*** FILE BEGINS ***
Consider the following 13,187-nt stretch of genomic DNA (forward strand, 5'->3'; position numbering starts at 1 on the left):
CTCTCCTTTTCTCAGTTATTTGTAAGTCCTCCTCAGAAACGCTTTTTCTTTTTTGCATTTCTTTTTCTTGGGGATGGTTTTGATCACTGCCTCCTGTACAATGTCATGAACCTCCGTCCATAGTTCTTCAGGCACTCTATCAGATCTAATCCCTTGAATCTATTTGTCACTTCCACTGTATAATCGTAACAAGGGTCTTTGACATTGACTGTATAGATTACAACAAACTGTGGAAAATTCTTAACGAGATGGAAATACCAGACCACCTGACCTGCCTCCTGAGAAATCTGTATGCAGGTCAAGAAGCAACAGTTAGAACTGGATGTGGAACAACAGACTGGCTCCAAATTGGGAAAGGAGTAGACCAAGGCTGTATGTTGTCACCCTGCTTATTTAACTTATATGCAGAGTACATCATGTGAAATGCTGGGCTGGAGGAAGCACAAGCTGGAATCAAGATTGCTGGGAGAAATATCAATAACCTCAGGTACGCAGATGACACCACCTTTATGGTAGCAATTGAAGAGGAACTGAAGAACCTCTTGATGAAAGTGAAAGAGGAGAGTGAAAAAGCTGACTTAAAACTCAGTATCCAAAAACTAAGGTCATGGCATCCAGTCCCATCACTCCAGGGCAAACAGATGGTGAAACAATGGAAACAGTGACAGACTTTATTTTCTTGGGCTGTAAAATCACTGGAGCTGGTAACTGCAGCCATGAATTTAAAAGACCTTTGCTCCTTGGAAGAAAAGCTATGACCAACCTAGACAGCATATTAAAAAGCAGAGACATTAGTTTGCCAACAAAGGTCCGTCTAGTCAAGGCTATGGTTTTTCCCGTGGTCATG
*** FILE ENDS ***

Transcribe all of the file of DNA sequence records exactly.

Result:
Consider the following 13,187-nt stretch of genomic DNA (forward strand, 5'->3'; position numbering starts at 1 on the left):
CTCTCCTTTTCTCAGTTATTTGTAAGTCCTCCTCAGAAACGCTTTTTCTTTTTTGCATTTCTTTTTCTTGGGGATGGTTTTGATCACTGCCTCCTGTACAATGTCATGAACCTCCGTCCATAGTTCTTCAGGCACTCTATCAGATCTAATCCCTTGAATCTATTTGTCACTTCCACTGTATAATCGTAACAAGGGTCTTTGACATTGACTGTATAGATTACAACAAACTGTGGAAAATTCTTAACGAGATGGAAATACCAGACCACCTGACCTGCCTCCTGAGAAATCTGTATGCAGGTCAAGAAGCAACAGTTAGAACTGGATGTGGAACAACAGACTGGCTCCAAATTGGGAAAGGAGTAGACCAAGGCTGTATGTTGTCACCCTGCTTATTTAACTTATATGCAGAGTACATCATGTGAAATGCTGGGCTGGAGGAAGCACAAGCTGGAATCAAGATTGCTGGGAGAAATATCAATAACCTCAGGTACGCAGATGACACCACCTTTATGGTAGCAATTGAAGAGGAACTGAAGAACCTCTTGATGAAAGTGAAAGAGGAGAGTGAAAAAGCTGACTTAAAACTCAGTATCCAAAAACTAAGGTCATGGCATCCAGTCCCATCACTCCAGGGCAAACAGATGGTGAAACAATGGAAACAGTGACAGACTTTATTTTCTTGGGCTGTAAAATCACTGGAGCTGGTAACTGCAGCCATGAATTTAAAAGACCTTTGCTCCTTGGAAGAAAAGCTATGACCAACCTAGACAGCATATTAAAAAGCAGAGACATTAGTTTGCCAACAAAGGTCCGTCTAGTCAAGGCTATGGTTTTTCCCGTGGTCATG